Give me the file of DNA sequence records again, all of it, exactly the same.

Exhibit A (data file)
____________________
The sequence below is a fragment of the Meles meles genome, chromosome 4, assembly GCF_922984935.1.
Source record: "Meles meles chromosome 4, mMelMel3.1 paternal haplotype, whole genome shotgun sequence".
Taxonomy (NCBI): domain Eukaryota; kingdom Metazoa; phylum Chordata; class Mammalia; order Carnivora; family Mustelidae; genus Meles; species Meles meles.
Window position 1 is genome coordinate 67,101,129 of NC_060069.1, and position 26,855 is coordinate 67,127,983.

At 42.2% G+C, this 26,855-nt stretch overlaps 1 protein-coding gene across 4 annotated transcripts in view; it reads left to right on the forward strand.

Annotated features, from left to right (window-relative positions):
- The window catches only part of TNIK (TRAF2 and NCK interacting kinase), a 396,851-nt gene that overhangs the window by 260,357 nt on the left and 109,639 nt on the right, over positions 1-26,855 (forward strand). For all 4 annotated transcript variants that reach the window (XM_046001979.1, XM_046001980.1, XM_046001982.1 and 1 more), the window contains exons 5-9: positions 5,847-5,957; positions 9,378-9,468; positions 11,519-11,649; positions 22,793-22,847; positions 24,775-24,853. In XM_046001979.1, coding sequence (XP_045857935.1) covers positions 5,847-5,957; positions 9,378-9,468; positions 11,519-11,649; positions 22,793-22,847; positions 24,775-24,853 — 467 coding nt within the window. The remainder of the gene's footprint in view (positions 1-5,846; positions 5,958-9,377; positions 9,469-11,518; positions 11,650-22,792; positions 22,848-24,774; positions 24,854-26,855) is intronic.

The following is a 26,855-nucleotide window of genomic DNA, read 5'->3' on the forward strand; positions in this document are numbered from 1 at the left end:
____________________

The sequence below is a fragment of the Meles meles genome, chromosome 4, assembly GCF_922984935.1.
Source record: "Meles meles chromosome 4, mMelMel3.1 paternal haplotype, whole genome shotgun sequence".
Taxonomy (NCBI): domain Eukaryota; kingdom Metazoa; phylum Chordata; class Mammalia; order Carnivora; family Mustelidae; genus Meles; species Meles meles.
Window position 1 is genome coordinate 67,101,129 of NC_060069.1, and position 26,855 is coordinate 67,127,983.

At 42.2% G+C, this 26,855-nt stretch overlaps 1 protein-coding gene across 4 annotated transcripts in view; it reads left to right on the forward strand.

Annotated features, from left to right (window-relative positions):
- The window catches only part of TNIK (TRAF2 and NCK interacting kinase), a 396,851-nt gene that overhangs the window by 260,357 nt on the left and 109,639 nt on the right, over positions 1-26,855 (forward strand). For all 4 annotated transcript variants that reach the window (XM_046001979.1, XM_046001980.1, XM_046001982.1 and 1 more), the window contains exons 5-9: positions 5,847-5,957; positions 9,378-9,468; positions 11,519-11,649; positions 22,793-22,847; positions 24,775-24,853. In XM_046001979.1, coding sequence (XP_045857935.1) covers positions 5,847-5,957; positions 9,378-9,468; positions 11,519-11,649; positions 22,793-22,847; positions 24,775-24,853 — 467 coding nt within the window. The remainder of the gene's footprint in view (positions 1-5,846; positions 5,958-9,377; positions 9,469-11,518; positions 11,650-22,792; positions 22,848-24,774; positions 24,854-26,855) is intronic.

The following is a 26,855-nucleotide window of genomic DNA, read 5'->3' on the forward strand; positions in this document are numbered from 1 at the left end: